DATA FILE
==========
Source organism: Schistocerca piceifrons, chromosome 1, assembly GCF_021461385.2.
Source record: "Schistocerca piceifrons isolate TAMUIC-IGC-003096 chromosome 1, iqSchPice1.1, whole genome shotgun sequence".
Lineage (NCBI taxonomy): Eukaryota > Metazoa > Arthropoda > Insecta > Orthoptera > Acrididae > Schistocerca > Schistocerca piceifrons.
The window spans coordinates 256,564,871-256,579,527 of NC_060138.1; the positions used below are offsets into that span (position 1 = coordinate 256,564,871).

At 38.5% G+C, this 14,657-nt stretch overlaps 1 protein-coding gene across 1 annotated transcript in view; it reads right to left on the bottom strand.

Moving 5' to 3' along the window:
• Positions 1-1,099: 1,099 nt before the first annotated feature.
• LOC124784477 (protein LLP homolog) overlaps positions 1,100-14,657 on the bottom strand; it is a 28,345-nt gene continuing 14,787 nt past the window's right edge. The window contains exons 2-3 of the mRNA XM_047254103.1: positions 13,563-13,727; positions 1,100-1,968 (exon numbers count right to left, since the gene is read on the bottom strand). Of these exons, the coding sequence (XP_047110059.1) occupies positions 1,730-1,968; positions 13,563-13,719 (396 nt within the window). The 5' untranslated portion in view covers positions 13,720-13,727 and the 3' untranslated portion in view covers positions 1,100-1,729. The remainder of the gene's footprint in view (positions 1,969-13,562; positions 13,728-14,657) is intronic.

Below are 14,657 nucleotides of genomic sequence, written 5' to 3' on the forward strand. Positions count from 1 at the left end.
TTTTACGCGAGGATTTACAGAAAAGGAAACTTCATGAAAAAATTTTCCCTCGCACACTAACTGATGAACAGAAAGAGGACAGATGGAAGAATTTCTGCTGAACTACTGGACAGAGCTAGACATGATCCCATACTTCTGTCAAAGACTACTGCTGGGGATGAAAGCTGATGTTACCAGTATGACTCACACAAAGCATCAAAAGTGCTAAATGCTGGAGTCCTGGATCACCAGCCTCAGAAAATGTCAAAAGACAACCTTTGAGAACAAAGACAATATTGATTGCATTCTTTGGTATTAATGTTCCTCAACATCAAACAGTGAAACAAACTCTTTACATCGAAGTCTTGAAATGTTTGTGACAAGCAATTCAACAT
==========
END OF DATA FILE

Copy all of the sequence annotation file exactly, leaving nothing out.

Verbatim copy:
Source organism: Schistocerca piceifrons, chromosome 1, assembly GCF_021461385.2.
Source record: "Schistocerca piceifrons isolate TAMUIC-IGC-003096 chromosome 1, iqSchPice1.1, whole genome shotgun sequence".
Lineage (NCBI taxonomy): Eukaryota > Metazoa > Arthropoda > Insecta > Orthoptera > Acrididae > Schistocerca > Schistocerca piceifrons.
The window spans coordinates 256,564,871-256,579,527 of NC_060138.1; the positions used below are offsets into that span (position 1 = coordinate 256,564,871).

At 38.5% G+C, this 14,657-nt stretch overlaps 1 protein-coding gene across 1 annotated transcript in view; it reads right to left on the bottom strand.

Moving 5' to 3' along the window:
• Positions 1-1,099: 1,099 nt before the first annotated feature.
• LOC124784477 (protein LLP homolog) overlaps positions 1,100-14,657 on the bottom strand; it is a 28,345-nt gene continuing 14,787 nt past the window's right edge. The window contains exons 2-3 of the mRNA XM_047254103.1: positions 13,563-13,727; positions 1,100-1,968 (exon numbers count right to left, since the gene is read on the bottom strand). Of these exons, the coding sequence (XP_047110059.1) occupies positions 1,730-1,968; positions 13,563-13,719 (396 nt within the window). The 5' untranslated portion in view covers positions 13,720-13,727 and the 3' untranslated portion in view covers positions 1,100-1,729. The remainder of the gene's footprint in view (positions 1,969-13,562; positions 13,728-14,657) is intronic.

Below are 14,657 nucleotides of genomic sequence, written 5' to 3' on the forward strand. Positions count from 1 at the left end.
TTTTACGCGAGGATTTACAGAAAAGGAAACTTCATGAAAAAATTTTCCCTCGCACACTAACTGATGAACAGAAAGAGGACAGATGGAAGAATTTCTGCTGAACTACTGGACAGAGCTAGACATGATCCCATACTTCTGTCAAAGACTACTGCTGGGGATGAAAGCTGATGTTACCAGTATGACTCACACAAAGCATCAAAAGTGCTAAATGCTGGAGTCCTGGATCACCAGCCTCAGAAAATGTCAAAAGACAACCTTTGAGAACAAAGACAATATTGATTGCATTCTTTGGTATTAATGTTCCTCAACATCAAACAGTGAAACAAACTCTTTACATCGAAGTCTTGAAATGTTTGTGACAAGCAATTCAACAT